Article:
In dead-even Virginia governor's race, McAuliffe battles Democrats' enthusiasm gap

Facing an enthusiasm deficit among Democrats with just a week-and-a-half to go in a deadlocked race with Republican gubernatorial nominee Glenn Youngkin, the pressure is rising for former Virginia Gov. Terry McAuliffe to break through his party’s perceived complacency. 

"We need people to get out and vote. I cannot tell you how important it is," McAuliffe told reporters on Friday after the kickoff in Arlington, Virginia, of his "Get Out the Vote" bus tour.

More than half a million people in the commonwealth have already cast ballots in early voting ahead of the Nov. 2 election, according to statewide data. And McAuliffe's game plan is to boost turnout among Democrats and independent voters.

"This is going to be the largest voter turnout of a non-presidential year in the history of the Commonwealth of Virginia," McAuliffe predicted.

That’s what Democrats in Virginia and across the country are hoping for in the closely watched race with national implications, as it’s seen as a key bellwether ahead of the 2022 midterm elections.

Virginia and New Jersey are the only two states in the nation to hold races for governor in the year after a presidential election. And that guarantees they both receive outsized attention across the country. Since New Jersey is a solidly blue state, Virginia – which remains competitive between the two major parties – grabs the lion’s share of the national spotlight. 

There's a long-running trend of voters in the commonwealth defeating the gubernatorial nominee of the party that controls the White House. McAuliffe broke with that tradition in 2013 with his election as governor in the year after then-President Obama was reelected. 

Republicans haven't won statewide in Virginia in a dozen years, and President Biden carried the state by 10 points last November. But the one-time battleground remains a very competitive state, as is seen as a key barometer ahead of the 2022 midterm elections. The competitive contest for governor has national Democrats on edge as they defend their razor-thin majorities in the House of Representatives and Senate in next year’s contests. If Youngkin defeats McAuliffe, there will be a surge in Democratic anxiety regarding their fate in the midterms.

The race is dead even with each candidate at 46% among likely voters, according to the latest poll – a Monmouth University survey of Virginia likely voters that was conducted Oct. 16-19. An average of all of the most recent surveys indicates McAuliffe with a razor-thin two-point edge over Youngkin, meaning it’s a margin of error race.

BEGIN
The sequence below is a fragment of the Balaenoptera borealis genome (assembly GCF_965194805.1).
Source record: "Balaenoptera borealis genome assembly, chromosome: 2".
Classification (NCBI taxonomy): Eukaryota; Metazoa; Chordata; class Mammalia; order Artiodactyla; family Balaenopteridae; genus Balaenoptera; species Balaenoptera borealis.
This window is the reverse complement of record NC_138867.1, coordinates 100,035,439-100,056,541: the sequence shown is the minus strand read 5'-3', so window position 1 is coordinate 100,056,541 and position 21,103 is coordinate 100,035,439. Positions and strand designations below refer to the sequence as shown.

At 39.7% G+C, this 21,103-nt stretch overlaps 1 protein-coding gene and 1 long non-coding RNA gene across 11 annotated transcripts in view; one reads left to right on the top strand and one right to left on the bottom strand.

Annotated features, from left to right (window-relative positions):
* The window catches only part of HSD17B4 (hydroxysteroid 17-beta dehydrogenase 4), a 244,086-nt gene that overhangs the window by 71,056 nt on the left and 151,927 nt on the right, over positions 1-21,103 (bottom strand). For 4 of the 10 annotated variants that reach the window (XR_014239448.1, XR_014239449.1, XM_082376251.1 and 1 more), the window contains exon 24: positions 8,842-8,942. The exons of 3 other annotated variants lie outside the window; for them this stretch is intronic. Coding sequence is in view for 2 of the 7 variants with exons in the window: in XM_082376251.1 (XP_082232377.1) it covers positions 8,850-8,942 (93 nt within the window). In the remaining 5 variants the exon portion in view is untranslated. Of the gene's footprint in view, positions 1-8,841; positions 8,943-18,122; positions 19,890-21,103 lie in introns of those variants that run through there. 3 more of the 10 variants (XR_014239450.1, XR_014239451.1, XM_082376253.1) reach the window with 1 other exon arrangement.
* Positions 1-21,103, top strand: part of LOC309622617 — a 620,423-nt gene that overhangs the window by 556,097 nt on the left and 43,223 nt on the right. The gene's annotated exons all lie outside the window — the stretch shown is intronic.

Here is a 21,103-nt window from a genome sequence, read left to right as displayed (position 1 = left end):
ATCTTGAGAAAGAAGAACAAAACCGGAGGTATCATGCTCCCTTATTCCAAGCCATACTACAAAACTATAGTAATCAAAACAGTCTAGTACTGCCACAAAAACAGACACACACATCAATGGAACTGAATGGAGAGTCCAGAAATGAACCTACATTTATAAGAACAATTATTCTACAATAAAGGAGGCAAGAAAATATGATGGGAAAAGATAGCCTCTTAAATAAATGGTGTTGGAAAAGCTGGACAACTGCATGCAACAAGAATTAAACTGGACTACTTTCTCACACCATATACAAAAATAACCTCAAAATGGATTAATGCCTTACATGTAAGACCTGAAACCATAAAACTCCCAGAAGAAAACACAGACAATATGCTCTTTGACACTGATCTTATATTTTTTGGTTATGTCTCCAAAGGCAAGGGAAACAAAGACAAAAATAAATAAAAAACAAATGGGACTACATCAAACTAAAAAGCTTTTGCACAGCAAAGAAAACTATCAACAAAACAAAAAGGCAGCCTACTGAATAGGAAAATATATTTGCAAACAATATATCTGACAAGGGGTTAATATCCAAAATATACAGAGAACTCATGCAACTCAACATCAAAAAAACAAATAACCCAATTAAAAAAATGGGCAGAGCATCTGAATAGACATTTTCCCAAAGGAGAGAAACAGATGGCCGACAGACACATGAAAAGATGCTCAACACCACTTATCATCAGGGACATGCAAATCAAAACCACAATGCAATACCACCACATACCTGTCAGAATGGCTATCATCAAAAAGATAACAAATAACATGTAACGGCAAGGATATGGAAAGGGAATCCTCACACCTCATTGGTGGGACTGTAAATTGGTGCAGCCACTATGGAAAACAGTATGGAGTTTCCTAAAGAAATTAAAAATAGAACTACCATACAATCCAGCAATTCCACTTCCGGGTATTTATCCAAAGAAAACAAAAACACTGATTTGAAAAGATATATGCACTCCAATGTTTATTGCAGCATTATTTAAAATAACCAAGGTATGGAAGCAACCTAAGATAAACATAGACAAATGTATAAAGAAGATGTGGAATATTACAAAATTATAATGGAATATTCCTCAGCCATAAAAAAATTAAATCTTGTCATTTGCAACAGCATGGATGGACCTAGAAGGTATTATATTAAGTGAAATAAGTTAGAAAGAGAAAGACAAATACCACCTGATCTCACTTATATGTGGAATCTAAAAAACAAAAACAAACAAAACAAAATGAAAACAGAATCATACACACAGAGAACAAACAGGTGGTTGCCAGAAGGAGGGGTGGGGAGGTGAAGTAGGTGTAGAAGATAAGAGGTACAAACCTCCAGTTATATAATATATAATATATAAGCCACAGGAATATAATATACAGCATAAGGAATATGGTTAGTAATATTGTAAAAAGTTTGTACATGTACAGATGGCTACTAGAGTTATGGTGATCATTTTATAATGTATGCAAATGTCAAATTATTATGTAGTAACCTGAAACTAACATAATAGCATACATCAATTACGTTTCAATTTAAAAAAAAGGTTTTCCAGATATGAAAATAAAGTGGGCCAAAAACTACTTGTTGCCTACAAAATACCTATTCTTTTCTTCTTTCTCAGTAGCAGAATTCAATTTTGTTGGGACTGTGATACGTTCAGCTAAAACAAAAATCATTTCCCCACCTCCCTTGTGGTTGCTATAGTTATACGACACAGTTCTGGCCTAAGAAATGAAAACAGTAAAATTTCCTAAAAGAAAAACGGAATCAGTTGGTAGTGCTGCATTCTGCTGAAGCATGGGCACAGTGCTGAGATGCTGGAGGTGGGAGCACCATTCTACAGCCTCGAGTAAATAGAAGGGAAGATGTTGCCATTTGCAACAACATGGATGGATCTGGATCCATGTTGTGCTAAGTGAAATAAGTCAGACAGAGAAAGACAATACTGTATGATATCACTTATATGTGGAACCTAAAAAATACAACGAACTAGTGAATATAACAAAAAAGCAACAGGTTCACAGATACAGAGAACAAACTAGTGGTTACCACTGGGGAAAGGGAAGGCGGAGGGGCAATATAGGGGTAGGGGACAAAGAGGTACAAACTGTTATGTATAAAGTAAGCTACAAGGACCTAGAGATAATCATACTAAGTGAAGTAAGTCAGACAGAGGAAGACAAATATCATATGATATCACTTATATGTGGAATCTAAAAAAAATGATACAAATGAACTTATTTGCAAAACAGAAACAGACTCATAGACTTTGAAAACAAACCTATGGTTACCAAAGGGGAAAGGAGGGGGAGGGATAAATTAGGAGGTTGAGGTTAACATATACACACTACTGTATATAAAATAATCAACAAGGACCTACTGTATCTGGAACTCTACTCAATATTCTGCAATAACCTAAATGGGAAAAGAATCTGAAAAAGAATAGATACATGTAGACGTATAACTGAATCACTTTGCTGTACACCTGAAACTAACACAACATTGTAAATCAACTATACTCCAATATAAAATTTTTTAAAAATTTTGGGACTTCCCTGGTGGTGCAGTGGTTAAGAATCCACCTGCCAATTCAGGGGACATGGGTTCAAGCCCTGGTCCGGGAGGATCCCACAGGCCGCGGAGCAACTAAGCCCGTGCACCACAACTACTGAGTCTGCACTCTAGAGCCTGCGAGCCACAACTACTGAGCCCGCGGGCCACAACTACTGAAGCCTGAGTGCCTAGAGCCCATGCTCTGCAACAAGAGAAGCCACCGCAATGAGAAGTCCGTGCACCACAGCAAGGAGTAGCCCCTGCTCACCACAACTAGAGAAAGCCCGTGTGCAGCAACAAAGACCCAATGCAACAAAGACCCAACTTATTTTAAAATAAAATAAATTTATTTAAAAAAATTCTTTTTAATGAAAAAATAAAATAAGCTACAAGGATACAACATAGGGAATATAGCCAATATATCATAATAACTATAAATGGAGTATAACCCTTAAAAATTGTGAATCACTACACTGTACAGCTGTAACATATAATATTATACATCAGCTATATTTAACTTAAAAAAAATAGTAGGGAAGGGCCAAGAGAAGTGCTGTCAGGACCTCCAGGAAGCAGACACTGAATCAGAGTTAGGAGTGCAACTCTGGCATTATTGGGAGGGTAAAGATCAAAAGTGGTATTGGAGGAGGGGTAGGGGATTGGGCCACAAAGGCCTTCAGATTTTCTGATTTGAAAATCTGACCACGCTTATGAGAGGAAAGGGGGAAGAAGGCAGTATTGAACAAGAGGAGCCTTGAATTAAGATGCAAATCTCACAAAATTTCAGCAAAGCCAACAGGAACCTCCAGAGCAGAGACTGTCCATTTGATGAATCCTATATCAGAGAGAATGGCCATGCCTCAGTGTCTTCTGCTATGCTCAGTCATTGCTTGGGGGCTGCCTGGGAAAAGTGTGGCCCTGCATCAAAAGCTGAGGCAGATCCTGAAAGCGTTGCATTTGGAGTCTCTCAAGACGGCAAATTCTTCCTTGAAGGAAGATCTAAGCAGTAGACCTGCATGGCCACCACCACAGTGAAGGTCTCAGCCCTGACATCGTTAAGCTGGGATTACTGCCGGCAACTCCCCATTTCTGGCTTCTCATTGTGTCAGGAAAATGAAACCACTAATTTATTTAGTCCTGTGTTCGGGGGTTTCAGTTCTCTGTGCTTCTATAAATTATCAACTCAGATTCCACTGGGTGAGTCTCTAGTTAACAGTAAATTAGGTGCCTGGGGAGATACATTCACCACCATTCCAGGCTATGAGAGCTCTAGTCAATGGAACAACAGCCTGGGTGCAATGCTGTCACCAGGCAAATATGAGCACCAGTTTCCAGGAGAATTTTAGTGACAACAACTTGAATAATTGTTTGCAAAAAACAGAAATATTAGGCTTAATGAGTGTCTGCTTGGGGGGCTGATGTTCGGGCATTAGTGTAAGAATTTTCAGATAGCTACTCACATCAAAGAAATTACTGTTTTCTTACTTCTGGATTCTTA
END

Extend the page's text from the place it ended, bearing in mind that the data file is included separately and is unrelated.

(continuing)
McAuliffe held a mid-single digit advantage over Youngkin over the summer, but the showdown has tightened since Labor Day.

The Monmouth poll, as with other recent surveys, pointed to an enthusiasm advantage among GOP voters. By a 79%-72% margin, Republicans indicated they were more motivated to vote than Democrats.

To overcome the enthusiasm deficit and get Democrats to the polls, McAuliffe’s invited the biggest stars in the party to join him on the campaign trail.

First lady Jill Biden campaigned with McAuliffe a week ago, and voting rights advocate Stacey Abrams, the former Georgia House Democratic leader who in 2018 made history as the first Black female gubernatorial nominee of a major political party, teamed up with him for two stops last weekend. She’s coming back this weekend.

Vice President Kamala Harris joined him on Thursday.

And the biggest two names in the Democratic Party are heading to Virginia over the next several days. 

Former President Obama will campaign with McAuliffe on Saturday. Even after nearly five years removed from the White House, the former two-term president remains very popular and influential with voters in his own party.

And Biden will team up with McAuliffe on Tuesday. Even though Biden’s overall approval ratings in Virginia have deteriorated, he’s still a major draw for Democratic voters.

David Richards, political science chair at the University of Lynchburg, noted that with a deadlocked race, having top surrogates potentially excite the base could make the difference.

Richards said that McAuliffe and Virginia Democrats "need that Hail Mary pass right now because if that doesn’t whip up enthusiasm, we’re looking at a very, very, close race at this point, so much so that if it rains on Election Day, it may be a deciding factor at this point."